These results also begin to offer hypotheses regarding the specific aspects of the parent-infant dialog that may be linked to later dissociation. Liotti [9] posited a link between infant disorganization and later dissociation based on the concept of multiple, unintegrated working models of the parent. This hypothesis, however, mostly stems from the contradictory behavioral tendencies observed in the disorganized infant, not from theory regarding parental characteristics. In contrast, the parental behaviors hypothesized to relate to infant disorganization have been parental behaviors that are frightened, frightening, or disrupted in overall affective communication patterns. Parental inconsistency per se has not been a part of the theorizing regarding predictors of infant disorganization. Instead, parental inconsistency has been linked in earlier theory to organized but ambivalent/resistant infant attachment strategies. Lyons-Ruth and colleagues [12] hypothesized that hostile/frightening and helpless/fearful parenting stances are alternate aspects of a single hostile/helpless internal working model, but to date no study has attempted to isolate the role of contradiction in maternal behavior compared with consistent frightening or other disrupted behavior patterns in the etiology of infant disorganization or later dissociation.

The caregiving predictors related to later dissociation in these two longitudinal studies converge in underscoring aspects of the mother’s unavailability to respond to the infant’s attachment cues as key precursors to dissociative symptoms. Although Ogawa and colleagues [13] did not examine a variety of features of the early parent-infant dialog, their analysis highlighted one aspect that they termed “psychologic unavailability.” In addition, neglect in the first 2 years of life contributed to clinically significant dissociative symptoms at some ages in that study. In the Dutra and Lyons-Ruth [16] study, a similar measure of lack of responsive involvement with the infant was the strongest predictor among the four dimensions of maternal home behavior coded from videotapes.

Maternal hostile/frightening behavior was another dimension that was expected to relate to dissociation because of the central role of maternal frightening behavior in theories of infant disorganization and the central role of abuse in theories of dissociation. Maternal hostile or intrusive behaviors coded at home or in the laboratory, however, were one of the weakest predictors, even though these hostile behavior codes included codes for frightening maternal behaviors and were related to other negative child outcomes in the study. Therefore, the “quieter” caregiving deviations such as withdrawing from emotional contact, being unresponsive to the child’s overtures, or displaying contradictory, role-reversed, or disoriented responses when the infant’s attachment needs are heightened appear to be the maternal responses most implicated in pathways toward dissociation.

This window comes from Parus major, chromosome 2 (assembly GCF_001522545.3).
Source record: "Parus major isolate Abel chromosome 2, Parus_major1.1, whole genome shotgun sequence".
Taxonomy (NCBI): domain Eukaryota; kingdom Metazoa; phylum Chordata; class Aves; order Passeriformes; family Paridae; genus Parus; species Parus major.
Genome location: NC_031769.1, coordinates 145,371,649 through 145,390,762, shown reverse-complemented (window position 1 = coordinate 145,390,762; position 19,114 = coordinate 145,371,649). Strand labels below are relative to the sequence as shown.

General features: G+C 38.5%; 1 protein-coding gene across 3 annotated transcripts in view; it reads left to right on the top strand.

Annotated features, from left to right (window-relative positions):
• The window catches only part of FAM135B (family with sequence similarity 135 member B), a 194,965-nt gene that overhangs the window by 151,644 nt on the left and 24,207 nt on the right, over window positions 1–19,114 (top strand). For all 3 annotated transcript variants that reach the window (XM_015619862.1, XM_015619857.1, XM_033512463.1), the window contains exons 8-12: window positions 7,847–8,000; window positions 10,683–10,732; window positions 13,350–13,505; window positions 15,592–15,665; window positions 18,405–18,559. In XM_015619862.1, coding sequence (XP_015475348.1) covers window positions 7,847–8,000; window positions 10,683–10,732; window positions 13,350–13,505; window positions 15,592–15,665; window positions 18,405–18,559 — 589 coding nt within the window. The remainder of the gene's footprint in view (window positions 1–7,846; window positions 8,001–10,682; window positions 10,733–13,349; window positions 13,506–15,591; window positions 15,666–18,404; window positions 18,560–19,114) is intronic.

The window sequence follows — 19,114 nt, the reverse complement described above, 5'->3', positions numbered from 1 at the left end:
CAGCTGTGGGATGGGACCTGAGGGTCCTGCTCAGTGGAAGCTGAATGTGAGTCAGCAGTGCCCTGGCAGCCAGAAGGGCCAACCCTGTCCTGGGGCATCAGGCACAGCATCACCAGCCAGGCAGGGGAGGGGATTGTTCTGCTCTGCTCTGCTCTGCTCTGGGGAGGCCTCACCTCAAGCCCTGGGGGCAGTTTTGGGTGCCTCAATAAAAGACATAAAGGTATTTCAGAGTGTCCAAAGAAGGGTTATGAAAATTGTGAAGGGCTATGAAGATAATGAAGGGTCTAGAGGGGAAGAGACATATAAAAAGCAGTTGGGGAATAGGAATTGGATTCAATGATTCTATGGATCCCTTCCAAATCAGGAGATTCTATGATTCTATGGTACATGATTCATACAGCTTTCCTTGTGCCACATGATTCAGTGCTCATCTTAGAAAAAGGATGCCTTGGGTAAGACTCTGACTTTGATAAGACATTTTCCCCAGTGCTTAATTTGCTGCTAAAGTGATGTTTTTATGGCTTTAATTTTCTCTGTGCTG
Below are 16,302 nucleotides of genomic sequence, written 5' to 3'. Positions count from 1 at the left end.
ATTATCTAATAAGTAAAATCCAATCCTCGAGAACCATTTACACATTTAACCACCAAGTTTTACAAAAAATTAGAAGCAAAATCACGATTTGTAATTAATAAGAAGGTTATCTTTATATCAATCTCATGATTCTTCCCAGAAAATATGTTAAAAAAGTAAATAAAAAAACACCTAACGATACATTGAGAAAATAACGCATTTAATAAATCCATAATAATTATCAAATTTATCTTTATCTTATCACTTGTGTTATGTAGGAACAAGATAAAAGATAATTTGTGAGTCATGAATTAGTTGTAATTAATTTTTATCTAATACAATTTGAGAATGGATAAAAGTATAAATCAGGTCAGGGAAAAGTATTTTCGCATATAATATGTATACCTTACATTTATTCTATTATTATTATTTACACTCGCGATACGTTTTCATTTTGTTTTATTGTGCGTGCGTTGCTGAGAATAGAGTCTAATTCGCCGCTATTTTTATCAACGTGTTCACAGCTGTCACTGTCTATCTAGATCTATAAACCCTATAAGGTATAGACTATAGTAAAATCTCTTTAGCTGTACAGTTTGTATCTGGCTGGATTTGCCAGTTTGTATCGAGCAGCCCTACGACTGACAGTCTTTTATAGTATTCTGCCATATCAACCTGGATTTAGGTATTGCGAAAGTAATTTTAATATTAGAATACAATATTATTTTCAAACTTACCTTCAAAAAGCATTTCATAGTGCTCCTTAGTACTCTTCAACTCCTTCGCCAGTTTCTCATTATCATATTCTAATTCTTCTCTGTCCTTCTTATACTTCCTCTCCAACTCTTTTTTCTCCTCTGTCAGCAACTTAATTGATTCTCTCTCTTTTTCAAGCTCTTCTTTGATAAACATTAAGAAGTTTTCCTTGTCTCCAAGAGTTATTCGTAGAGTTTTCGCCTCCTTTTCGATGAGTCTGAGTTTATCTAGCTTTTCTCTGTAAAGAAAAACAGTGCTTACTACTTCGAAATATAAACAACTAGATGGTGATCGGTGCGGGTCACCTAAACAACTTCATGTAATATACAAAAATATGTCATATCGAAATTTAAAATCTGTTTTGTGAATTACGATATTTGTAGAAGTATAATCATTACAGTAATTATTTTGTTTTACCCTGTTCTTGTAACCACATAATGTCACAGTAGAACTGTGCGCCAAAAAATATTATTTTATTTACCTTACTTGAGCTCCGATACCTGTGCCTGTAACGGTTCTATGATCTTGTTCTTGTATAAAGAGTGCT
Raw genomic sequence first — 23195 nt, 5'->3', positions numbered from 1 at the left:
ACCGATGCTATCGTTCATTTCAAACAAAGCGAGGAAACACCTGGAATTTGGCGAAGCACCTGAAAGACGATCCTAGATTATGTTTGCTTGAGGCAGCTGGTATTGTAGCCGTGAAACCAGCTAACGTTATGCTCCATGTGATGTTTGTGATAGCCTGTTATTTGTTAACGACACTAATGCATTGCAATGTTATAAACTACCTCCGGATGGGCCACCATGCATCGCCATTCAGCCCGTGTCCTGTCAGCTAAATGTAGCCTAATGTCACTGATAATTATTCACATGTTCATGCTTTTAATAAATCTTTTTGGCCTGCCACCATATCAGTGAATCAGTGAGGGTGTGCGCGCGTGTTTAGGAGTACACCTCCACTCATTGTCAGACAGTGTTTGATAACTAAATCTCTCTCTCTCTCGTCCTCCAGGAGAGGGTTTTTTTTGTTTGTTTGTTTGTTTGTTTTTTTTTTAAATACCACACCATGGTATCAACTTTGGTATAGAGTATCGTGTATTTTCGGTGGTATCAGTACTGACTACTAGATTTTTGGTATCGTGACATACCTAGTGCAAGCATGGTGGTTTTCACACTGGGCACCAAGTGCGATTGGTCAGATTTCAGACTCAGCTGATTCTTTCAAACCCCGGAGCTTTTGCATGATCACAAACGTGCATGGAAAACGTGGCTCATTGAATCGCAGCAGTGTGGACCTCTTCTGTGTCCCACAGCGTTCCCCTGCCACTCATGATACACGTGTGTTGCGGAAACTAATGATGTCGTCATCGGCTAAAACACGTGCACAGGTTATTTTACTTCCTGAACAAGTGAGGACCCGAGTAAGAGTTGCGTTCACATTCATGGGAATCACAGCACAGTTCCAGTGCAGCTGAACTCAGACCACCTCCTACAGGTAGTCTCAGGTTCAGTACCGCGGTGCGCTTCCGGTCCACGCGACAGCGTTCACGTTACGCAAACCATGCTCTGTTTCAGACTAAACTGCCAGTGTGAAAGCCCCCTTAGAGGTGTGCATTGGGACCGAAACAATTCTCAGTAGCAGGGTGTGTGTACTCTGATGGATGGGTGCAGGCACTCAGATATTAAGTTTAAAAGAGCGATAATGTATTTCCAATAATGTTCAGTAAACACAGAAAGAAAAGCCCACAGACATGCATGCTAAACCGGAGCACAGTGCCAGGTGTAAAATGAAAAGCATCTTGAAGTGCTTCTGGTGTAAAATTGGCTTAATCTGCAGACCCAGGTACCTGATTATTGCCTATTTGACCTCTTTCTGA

It is important to note that both of these studies examined the relative influence of infant disorganization and maternal care with respect to moderate levels of dissociation. These data do not rule out the possibility that traumatic experiences are influential in the genesis of the more severe forms of dissociation captured by the diagnosis of dissociative identity disorder. These findings suggest that the caregiving context is likely to play more of a major role in all forms of dissociation than previously thought and needs to be conceptualized and assessed separately from traumatic events. Accordingly, the potential relative contribution of these variables with respect to the development of dissociative disorders remains an area for future research. In addition, other factors in childhood and adolescence are yet to be examined as mediators of these effects and, thus, it is possible that experiences other than trauma during childhood and adolescence, such as the development of behavior problems or the quality of later parent-child interaction, may be critical in mediating the association between early deviations in care and later dissociation. The existence of such later mediators, however, do not discount the importance of the finding that pathways to dissociation begin in infancy and are grounded in aspects of parent-infant interaction.